Transmission Sensitivity Testing
Southwest Research Institute (SwRI) operates a worldclass transmission test facility providing uniquely accurate measurements to identify variations in transmission performance. Engineers need this information to optimize transmission configurations to improve performance. To date, SwRI has tested 60 transmissions and transaxles, amassing the largest transmission efficiency database in the world.
The energy wasted in transmissions varies widely due to manufacturing tolerances and in-service environmental factors. Because torque losses have not been quantified through research, they are poorly understood. Using the detailed information generated by SwRI's precision analytical equipment, manufacturers better understand the variability inherent to their product and what factors can be better controlled to create a more uniform product.
With extremely sensitive measuring equipment and specially designed test stands, SwRI offers precision transmission testing not previously possible. These tests identify critical production and environmental factors that can be improved, refined, or accommodated.
SwRI evaluates transmission components and assemblies, including:
Pumping systems consume disproportionately high levels of energy within the transmission. To support pump design optimization programs, SwRI quantifies the performance of fixed and variable displacement pumps, such as:
Evaluations quantify pump:
Variability in the pump dimensions greatly affect pumping torque and discharge flow. For example, leakage flow and internal friction are functions of gear and housing clearances. However, improvements in leakage flow and internal friction are diametrically opposed. Determining an optimal value and its corresponding performance tradeoff is critical to understanding the ramifications of production process variability. SwRI conducts controlled testing to isolate and quantify the dependent relationship between various pump parameters.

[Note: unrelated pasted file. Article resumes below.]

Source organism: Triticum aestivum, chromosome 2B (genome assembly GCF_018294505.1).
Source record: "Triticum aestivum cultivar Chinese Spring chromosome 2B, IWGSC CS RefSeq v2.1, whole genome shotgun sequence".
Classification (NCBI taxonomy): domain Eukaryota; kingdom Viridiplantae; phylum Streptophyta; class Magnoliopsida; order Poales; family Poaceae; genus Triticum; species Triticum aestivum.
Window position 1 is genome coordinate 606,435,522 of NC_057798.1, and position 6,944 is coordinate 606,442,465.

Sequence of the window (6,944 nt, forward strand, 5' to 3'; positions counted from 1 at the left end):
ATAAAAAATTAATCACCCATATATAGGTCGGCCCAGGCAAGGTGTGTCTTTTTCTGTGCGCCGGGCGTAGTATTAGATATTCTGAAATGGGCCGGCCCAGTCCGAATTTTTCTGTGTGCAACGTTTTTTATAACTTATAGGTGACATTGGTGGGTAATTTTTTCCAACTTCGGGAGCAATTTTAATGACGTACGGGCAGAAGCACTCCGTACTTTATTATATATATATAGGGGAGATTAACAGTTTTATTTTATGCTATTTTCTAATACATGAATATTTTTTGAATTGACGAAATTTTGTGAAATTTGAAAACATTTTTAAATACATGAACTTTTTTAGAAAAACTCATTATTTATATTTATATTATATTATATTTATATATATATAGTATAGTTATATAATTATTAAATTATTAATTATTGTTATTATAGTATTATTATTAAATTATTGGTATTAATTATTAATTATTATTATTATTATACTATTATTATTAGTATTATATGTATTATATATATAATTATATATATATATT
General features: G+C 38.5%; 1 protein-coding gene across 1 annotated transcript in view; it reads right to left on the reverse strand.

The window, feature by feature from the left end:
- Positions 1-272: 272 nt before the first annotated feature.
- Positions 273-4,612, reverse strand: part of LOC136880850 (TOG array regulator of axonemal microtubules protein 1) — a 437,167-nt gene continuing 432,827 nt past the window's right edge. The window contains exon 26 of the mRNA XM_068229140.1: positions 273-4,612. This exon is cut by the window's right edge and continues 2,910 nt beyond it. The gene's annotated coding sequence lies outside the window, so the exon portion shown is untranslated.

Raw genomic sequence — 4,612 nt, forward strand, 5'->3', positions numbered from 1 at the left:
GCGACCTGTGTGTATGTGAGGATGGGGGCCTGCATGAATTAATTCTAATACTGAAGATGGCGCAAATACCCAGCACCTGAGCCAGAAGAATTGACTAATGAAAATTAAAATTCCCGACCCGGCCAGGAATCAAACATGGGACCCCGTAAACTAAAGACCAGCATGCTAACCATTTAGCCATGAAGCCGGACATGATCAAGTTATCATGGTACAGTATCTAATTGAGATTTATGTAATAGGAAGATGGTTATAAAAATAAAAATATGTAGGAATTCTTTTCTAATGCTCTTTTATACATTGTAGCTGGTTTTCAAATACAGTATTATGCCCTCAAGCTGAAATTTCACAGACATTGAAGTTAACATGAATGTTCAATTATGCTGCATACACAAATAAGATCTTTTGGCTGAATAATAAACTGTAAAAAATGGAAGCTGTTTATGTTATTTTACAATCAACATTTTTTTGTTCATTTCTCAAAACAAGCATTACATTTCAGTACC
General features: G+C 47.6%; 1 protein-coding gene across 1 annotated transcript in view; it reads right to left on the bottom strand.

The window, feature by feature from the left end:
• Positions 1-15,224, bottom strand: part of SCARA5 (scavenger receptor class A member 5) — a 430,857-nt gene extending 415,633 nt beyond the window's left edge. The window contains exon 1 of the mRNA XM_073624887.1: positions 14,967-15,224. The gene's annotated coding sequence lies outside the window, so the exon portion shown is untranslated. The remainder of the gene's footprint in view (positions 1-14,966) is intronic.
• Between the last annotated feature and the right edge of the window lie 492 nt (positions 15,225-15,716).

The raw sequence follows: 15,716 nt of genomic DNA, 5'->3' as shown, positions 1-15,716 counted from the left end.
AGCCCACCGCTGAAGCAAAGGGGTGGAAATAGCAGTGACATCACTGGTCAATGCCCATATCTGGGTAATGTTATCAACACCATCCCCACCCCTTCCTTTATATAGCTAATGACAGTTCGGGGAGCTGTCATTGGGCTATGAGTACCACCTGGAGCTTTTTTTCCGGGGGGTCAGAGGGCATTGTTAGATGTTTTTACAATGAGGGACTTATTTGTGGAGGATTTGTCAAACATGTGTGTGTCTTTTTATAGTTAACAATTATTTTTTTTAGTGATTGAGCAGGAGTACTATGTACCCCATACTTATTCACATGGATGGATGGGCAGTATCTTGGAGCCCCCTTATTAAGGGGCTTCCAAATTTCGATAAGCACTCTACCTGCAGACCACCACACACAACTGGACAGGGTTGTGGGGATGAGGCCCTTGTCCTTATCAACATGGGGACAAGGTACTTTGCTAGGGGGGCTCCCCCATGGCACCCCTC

Pumping automatic transmission fluids at temperatures below 0 degree F requires special cooling systems, as fluid viscosity increases exponentially as temperatures approach -40 degrees F. SwRI tests pump performance at low temperatures using specially designed test stands that eliminate problems that occur during cold testing, especially when evaluating the pump outside the transmission case.
Manufacturing process control is particularly important for torque converters, which have more than 100 parts. Performance variations are associated with:
Using precision instrumentation, SwRI tests the variability associated with converter:
Using statistical techniques, the Institute designs experiments to extract high quality data about performance variability from the smallest possible experiment run and sample size, reducing research time and costs.
Reciprocating engines produce torsional fluctuations that propagate through the vehicle frame, producing unacceptable vibrations. To supplement torsional damping effects, manufacturers mount compression springs in the lockup clutch to reduce these undesirable vibrations. Using special test rigs, SwRI quantifies deflection characteristics and hysteresis effects associated with these springs and determines static and dynamic lockup clutch breakaway torques.